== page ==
The course I was running in Helsinki finished at midday on the Friday after the delegates had sat their exam. My flight home wasn’t until Saturday afternoon so I had another day to spend looking around the city. I decided to take the ferry over to Suomenlinna the island fortress a short distance from the mainland. I’d visited before, during my first trip to Helsinki, but that was some time ago.
Suomenlinna was fortified when the Swedish were in control of Finland, beginning in 1748. It’s a natural location for a defensive fortress being in a dominant position in the sea lanes approaching the city. At that time it was known as Sveaborg or Viapori in Finnish.
The fortress was actually never quite completed as planned, even though the original aim was to complete the construction in only four years. The Pomeranian war (1756–1763) put the construction on hold, although the battles did not extend to Viapori in the 1700s. The sea fortress had merits as a naval base in the Russo-Swedish War of 1788–1790 (‘Gustav III’s War’), but it was not involved in actual battles. (Suomenlinna website)
After the defeat of the Swedes in the war, Finland became an “autonomous Grand Duchy” of the Russian Emprire and the fortress was taken over by the Russians. It went into decline but after the Crimean War, when it was attacked in August 1855 by a Franco-British fleet, the fortifications were repaired. Finland gained independence in 1917, although the fortress remained in Russian hands until the Spring of 1918. Once in Finnish hands, the fortress was renamed Suomenlinna (‘Castle of Finland’)
Today it’s a major tourist attraction and the ferry over to the island was full of tourists of various nationalities even though it was out of the main tourist season. Most of the attractions on the island were closed, but I spent a good few hours exploring the extensive fortifications that were accessible.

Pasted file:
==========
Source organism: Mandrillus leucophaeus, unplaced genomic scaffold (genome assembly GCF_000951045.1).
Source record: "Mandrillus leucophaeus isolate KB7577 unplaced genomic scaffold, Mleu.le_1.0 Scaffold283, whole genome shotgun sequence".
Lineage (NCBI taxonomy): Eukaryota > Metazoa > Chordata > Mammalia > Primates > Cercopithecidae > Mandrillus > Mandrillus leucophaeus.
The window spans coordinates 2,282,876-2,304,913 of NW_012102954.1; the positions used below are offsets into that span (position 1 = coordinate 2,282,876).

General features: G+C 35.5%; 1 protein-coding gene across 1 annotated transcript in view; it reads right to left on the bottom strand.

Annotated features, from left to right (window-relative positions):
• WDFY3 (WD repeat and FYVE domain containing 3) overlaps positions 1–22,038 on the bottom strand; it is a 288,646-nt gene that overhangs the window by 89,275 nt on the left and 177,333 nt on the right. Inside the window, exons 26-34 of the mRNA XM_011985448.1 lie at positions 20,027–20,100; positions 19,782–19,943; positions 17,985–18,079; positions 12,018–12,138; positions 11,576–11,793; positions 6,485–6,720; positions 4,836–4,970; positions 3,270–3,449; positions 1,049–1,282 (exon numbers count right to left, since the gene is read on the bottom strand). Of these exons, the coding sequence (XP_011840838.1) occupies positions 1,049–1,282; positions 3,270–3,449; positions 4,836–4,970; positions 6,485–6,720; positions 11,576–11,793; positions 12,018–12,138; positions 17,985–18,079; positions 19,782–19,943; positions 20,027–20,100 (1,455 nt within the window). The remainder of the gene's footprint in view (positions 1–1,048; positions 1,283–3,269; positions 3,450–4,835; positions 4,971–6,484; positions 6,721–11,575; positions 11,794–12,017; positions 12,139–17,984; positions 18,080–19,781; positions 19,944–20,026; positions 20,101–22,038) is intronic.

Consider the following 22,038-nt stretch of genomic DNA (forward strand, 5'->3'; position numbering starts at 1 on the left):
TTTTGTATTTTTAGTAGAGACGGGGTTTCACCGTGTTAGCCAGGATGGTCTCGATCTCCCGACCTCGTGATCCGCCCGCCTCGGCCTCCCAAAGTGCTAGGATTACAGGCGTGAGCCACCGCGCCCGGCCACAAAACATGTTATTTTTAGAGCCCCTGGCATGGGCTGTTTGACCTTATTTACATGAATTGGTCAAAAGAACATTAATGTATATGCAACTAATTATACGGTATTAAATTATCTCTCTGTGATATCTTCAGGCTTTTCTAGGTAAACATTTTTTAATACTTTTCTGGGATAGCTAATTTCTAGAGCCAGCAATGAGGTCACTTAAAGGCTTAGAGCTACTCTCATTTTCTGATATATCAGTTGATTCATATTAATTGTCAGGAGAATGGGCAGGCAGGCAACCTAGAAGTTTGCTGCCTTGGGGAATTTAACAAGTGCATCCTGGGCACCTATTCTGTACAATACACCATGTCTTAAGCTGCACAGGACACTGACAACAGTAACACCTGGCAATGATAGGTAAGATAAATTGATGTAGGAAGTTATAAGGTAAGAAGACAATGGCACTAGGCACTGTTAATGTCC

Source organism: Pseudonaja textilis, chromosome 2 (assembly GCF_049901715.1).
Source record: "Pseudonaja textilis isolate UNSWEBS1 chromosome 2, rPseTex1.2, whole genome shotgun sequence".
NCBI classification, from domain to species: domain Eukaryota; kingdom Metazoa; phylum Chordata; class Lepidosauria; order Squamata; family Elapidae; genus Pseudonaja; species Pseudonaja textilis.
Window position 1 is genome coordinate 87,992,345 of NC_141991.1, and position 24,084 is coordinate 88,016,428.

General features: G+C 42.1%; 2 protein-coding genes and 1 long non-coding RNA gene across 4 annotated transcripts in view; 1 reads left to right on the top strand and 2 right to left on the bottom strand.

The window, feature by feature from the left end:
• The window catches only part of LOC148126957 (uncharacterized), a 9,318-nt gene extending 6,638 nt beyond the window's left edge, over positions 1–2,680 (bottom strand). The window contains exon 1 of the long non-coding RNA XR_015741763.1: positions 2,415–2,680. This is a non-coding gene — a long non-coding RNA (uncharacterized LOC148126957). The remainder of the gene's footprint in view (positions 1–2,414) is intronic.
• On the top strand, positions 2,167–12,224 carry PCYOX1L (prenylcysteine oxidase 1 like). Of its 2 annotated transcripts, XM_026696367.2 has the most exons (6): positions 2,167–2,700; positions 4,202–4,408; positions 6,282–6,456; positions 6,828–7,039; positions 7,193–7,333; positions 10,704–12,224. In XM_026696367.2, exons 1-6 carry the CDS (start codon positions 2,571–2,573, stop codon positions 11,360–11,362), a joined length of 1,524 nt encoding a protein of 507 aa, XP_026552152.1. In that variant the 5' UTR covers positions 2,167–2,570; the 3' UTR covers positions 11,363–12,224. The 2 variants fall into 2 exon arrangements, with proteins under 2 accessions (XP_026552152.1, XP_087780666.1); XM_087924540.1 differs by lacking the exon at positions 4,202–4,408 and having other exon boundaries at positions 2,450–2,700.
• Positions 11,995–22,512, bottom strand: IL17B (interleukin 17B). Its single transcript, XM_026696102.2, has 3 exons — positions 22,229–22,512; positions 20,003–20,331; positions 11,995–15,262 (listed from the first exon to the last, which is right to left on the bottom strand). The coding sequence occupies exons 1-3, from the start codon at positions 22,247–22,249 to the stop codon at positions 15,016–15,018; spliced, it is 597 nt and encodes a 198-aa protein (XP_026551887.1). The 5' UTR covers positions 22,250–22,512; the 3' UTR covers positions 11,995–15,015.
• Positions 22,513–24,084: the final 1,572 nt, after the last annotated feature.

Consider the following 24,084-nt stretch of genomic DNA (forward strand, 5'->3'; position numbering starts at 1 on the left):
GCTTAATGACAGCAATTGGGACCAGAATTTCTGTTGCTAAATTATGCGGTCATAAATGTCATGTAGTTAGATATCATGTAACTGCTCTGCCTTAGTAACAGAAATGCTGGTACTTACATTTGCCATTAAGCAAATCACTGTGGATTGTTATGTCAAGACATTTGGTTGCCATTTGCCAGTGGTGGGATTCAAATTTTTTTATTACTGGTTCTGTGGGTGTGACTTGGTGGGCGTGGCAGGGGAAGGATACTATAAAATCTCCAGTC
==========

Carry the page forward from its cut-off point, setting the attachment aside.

Suomenlinna is actually built on a small cluster of five islands joined together by bridges, with the main sights on the main two islands. The ferry quay is by the Jetty Barracks, built during the Russian era, at the north end of the fortress. Arriving at the jetty the view is dominated by the church, which was originally built as a Russian Orthodox garrison church with onion domes in 1854. It was converted to a Lutheran church when the Finns took over the fortress. It’s also a lighthouse with the light located in the central dome.
Reminding us of the island’s military function, the church is surrounded by a large chain supported by cannons.
There are substantial remnants of the fortifications from the different eras, much of which can be accessed, and I spent most of the time walking around them. Here’s a few of the many photos I took
The Great Courtyard, built in the 1760s, served as the main square and administrative centre of the fortress. The houses surrounding the courtyard included the fortress commandant’s house and the main guard house. In the centre of the courtyard there’s the tomb of Augustin Ehrensvärd, the architect of the square.
Back towards the main jetty there’s a number of old wooden buildings which were originally the houses and shops used by traders during the Russian era.
Time was getting on, so it was time to catch the ferry back to the mainland. I reckon it would be possible to spend most of the day on the island when the attractions which were closed during my visit – various museums and a submarine! – are open. But I’d I had seen most of what I’d wanted to see and although I lucky that the sun was shining, I was starting to feel a little cold.